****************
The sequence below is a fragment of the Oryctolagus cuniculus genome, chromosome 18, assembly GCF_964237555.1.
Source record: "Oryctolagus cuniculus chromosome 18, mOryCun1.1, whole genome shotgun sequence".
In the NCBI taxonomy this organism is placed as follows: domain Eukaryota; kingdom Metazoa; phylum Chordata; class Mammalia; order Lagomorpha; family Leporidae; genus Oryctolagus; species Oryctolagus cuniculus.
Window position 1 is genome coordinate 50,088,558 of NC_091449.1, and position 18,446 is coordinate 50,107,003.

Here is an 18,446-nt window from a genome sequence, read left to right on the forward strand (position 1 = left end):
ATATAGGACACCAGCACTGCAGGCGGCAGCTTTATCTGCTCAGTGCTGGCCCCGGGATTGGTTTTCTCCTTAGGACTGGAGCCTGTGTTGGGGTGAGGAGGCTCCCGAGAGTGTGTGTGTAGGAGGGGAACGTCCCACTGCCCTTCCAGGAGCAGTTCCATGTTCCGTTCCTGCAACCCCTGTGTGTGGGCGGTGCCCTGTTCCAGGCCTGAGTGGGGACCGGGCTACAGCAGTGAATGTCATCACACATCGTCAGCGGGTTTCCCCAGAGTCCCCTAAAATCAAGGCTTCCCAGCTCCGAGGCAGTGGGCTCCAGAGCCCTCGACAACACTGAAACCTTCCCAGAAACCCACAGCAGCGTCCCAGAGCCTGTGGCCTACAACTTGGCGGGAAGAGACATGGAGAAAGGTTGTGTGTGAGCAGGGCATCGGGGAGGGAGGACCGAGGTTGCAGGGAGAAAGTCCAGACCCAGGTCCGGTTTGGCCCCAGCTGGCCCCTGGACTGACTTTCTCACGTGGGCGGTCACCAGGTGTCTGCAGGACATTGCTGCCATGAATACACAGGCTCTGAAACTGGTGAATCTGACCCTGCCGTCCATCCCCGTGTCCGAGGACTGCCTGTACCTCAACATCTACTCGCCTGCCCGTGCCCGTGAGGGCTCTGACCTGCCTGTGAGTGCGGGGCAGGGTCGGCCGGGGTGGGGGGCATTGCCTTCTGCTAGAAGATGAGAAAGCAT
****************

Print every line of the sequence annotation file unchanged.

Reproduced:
The sequence below is a fragment of the Oryctolagus cuniculus genome, chromosome 18, assembly GCF_964237555.1.
Source record: "Oryctolagus cuniculus chromosome 18, mOryCun1.1, whole genome shotgun sequence".
In the NCBI taxonomy this organism is placed as follows: domain Eukaryota; kingdom Metazoa; phylum Chordata; class Mammalia; order Lagomorpha; family Leporidae; genus Oryctolagus; species Oryctolagus cuniculus.
Window position 1 is genome coordinate 50,088,558 of NC_091449.1, and position 18,446 is coordinate 50,107,003.

Here is an 18,446-nt window from a genome sequence, read left to right on the forward strand (position 1 = left end):
ATATAGGACACCAGCACTGCAGGCGGCAGCTTTATCTGCTCAGTGCTGGCCCCGGGATTGGTTTTCTCCTTAGGACTGGAGCCTGTGTTGGGGTGAGGAGGCTCCCGAGAGTGTGTGTGTAGGAGGGGAACGTCCCACTGCCCTTCCAGGAGCAGTTCCATGTTCCGTTCCTGCAACCCCTGTGTGTGGGCGGTGCCCTGTTCCAGGCCTGAGTGGGGACCGGGCTACAGCAGTGAATGTCATCACACATCGTCAGCGGGTTTCCCCAGAGTCCCCTAAAATCAAGGCTTCCCAGCTCCGAGGCAGTGGGCTCCAGAGCCCTCGACAACACTGAAACCTTCCCAGAAACCCACAGCAGCGTCCCAGAGCCTGTGGCCTACAACTTGGCGGGAAGAGACATGGAGAAAGGTTGTGTGTGAGCAGGGCATCGGGGAGGGAGGACCGAGGTTGCAGGGAGAAAGTCCAGACCCAGGTCCGGTTTGGCCCCAGCTGGCCCCTGGACTGACTTTCTCACGTGGGCGGTCACCAGGTGTCTGCAGGACATTGCTGCCATGAATACACAGGCTCTGAAACTGGTGAATCTGACCCTGCCGTCCATCCCCGTGTCCGAGGACTGCCTGTACCTCAACATCTACTCGCCTGCCCGTGCCCGTGAGGGCTCTGACCTGCCTGTGAGTGCGGGGCAGGGTCGGCCGGGGTGGGGGGCATTGCCTTCTGCTAGAAGATGAGAAAGCAT